The Lincoln Plawg - the blog with footnotes

Politics and law from a British perspective (hence Politics LAW BloG): ''People who like this sort of thing...'' as the Great Man said

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Monday, February 21, 2005

The Senate ambush that never was

The long process of eliminating Jim Crow abounds in counterfactuals.

Keith Finley suggests an intriguing one rather as a throwaway [1]:

The first challenge to the Southern Caucus in the 81st Congress was S Res 15, reported out [2] by the Rules Committee on February 17 1949,
a bipartisan resolution designed to close the loophole in Rule XXII that exempted procedural motions from cloture

The usual wackiness ensued - but with Southern senators disciplined and under the able leadership of Richard Russell (a team likened by Harry Byrd [3] after the event to the Army of Northern Virginia and Robert E Lee).

In the end, it was a famous victory [4]: in future, cloture would apply to motions; but not to proposed changes in the Senate rules (including Rule XXII itself, of course). And the requirement for cloture was raised from two-thirds of senators present and voting to two-thirds of Senate membership.

Later on, the Cavaliers returned to their plantations in triumph early, not waiting for the adjournment (October 19 1949). At which point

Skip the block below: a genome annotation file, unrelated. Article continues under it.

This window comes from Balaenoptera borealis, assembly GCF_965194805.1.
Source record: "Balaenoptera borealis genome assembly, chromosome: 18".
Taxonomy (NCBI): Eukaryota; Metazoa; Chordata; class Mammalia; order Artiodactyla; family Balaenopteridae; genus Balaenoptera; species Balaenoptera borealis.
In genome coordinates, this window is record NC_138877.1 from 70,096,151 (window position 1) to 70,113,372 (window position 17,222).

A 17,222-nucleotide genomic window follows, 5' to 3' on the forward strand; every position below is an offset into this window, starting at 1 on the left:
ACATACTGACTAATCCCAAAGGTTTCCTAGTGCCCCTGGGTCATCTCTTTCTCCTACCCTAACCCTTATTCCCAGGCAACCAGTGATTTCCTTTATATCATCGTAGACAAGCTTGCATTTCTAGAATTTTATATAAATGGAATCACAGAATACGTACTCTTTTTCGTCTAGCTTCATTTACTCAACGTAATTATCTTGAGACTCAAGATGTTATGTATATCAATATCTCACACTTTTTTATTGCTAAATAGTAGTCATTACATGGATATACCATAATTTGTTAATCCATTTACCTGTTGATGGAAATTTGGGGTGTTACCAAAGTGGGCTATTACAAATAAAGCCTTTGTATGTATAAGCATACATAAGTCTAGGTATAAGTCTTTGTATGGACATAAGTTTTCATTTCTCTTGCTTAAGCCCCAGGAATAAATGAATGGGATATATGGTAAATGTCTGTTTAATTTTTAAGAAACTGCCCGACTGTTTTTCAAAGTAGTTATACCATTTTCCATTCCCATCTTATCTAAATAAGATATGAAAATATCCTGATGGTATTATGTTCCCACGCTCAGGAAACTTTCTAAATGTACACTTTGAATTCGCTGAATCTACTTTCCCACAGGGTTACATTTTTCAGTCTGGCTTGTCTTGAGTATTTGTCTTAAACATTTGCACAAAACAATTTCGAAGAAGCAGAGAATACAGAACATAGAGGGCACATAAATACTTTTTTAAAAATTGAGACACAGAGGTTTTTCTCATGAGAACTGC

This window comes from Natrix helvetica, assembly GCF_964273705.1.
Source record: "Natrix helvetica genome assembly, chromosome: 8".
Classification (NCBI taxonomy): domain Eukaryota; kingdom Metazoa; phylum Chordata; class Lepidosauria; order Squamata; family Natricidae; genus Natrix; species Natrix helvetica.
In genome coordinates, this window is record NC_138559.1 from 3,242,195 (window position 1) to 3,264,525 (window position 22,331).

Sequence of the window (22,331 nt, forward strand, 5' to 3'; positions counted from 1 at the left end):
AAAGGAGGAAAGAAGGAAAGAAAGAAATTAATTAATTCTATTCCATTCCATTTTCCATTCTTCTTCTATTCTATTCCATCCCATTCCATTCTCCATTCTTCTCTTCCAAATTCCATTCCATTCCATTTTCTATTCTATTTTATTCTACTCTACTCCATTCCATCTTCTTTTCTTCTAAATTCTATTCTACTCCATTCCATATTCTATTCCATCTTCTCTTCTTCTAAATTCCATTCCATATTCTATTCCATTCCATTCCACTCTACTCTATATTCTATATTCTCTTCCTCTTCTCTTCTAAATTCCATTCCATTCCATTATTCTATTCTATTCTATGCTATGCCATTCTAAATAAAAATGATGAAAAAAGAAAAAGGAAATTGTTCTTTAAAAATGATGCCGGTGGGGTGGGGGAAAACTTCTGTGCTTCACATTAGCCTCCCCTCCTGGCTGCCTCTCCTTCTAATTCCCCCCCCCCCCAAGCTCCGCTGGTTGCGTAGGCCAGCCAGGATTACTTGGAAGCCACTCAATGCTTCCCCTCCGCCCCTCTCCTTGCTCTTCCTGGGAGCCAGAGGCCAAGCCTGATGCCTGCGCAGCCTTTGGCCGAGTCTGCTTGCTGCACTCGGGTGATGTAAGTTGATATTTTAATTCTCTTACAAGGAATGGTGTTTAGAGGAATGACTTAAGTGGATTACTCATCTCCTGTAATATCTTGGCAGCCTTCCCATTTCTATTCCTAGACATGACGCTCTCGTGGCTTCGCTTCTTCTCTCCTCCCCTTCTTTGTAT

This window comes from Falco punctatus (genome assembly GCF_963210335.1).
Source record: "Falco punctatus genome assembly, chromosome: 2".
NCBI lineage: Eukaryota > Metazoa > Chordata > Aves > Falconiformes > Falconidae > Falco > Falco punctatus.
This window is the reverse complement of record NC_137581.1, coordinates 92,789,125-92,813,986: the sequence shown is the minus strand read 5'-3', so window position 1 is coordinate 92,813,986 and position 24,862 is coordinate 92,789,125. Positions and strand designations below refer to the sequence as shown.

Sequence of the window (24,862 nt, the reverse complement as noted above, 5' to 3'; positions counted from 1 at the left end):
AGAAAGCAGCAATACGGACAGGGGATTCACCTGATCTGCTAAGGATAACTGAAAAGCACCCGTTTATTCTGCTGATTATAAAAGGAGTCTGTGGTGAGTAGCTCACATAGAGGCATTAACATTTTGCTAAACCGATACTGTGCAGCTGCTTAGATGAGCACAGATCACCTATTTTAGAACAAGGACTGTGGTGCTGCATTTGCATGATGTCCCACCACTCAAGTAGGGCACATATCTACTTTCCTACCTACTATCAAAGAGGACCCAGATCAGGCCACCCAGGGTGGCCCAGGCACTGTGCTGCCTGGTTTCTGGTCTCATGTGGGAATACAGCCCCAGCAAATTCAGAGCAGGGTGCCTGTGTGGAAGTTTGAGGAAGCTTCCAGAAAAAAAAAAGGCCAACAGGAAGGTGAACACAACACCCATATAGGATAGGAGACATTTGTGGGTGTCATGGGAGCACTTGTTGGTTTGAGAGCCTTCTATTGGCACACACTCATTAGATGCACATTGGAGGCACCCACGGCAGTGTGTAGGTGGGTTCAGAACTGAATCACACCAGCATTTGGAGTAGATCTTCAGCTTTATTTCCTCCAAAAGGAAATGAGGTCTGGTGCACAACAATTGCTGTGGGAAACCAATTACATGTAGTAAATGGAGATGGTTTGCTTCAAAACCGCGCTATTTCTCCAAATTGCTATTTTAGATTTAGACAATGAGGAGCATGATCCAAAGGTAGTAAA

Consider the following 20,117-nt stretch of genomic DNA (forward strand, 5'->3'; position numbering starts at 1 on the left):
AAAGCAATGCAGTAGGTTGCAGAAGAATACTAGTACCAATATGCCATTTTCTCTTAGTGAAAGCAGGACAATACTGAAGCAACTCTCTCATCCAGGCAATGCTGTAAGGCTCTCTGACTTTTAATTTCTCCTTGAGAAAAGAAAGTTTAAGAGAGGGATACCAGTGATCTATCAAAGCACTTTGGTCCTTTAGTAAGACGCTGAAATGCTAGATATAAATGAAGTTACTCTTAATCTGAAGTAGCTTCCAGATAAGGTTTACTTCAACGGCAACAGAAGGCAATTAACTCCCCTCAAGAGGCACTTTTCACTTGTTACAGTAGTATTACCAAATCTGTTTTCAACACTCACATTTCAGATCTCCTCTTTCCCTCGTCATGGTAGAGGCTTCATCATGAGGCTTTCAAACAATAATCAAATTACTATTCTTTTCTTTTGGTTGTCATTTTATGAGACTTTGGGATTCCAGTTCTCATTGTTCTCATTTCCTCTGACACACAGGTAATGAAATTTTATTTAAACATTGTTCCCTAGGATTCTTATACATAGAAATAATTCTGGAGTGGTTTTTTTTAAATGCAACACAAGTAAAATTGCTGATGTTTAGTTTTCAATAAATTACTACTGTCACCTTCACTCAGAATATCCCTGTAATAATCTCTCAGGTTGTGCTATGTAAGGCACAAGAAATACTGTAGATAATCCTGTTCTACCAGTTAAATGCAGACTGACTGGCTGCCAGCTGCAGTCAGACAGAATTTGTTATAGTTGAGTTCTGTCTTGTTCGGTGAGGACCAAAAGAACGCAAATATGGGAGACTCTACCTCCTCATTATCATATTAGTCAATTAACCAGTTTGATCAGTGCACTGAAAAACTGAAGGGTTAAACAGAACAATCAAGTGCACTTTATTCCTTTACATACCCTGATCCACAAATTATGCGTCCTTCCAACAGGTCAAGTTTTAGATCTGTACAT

With most senators absent on the eve of the session’s end, Indiana Republican Homer Capehart pressured Scott Lucas to address why the Senate had not acted on a list of legislative items, including several civil rights proposals. Had Lucas proved willing, the Senate could have easily passed an anti-lynching, anti-poll tax, or FEPC bill that day by unanimous consent in the absence of southern resistance.

The white hats had a genuine chance for a Capracorn coup against the forces of reaction - and they blew it!

That's all I have for the moment [5]. Scott Lucas, Alben Barkley's replacement as Majority Leader, was something of a waste of space, I believe. And, before Tom Daschle's defenestration in November, the only sitting Majority Leader to fail to be re-elected (I believe).

I'd hypothesise that Lucas did not have the stomach for the sort of warfare the French were waging in Indo-China at the time: the Confederate senators as the Viet Minh and Russell as Ho Chi Minh. Call that an analogy? Now that's an analogy...

  1. No reference to the passage in the Congressional Record, for instance (Chapter 3 page 29a).

  2. Finley p19a.

  3. Finley p28a. Byrd being a Southerner, he did not let the fact that Lee eventually surrendered get in the way of a glorious analogy!

  4. Finley p27a:

  5. Caro's Master of the Senate may have more, amongst other sources.

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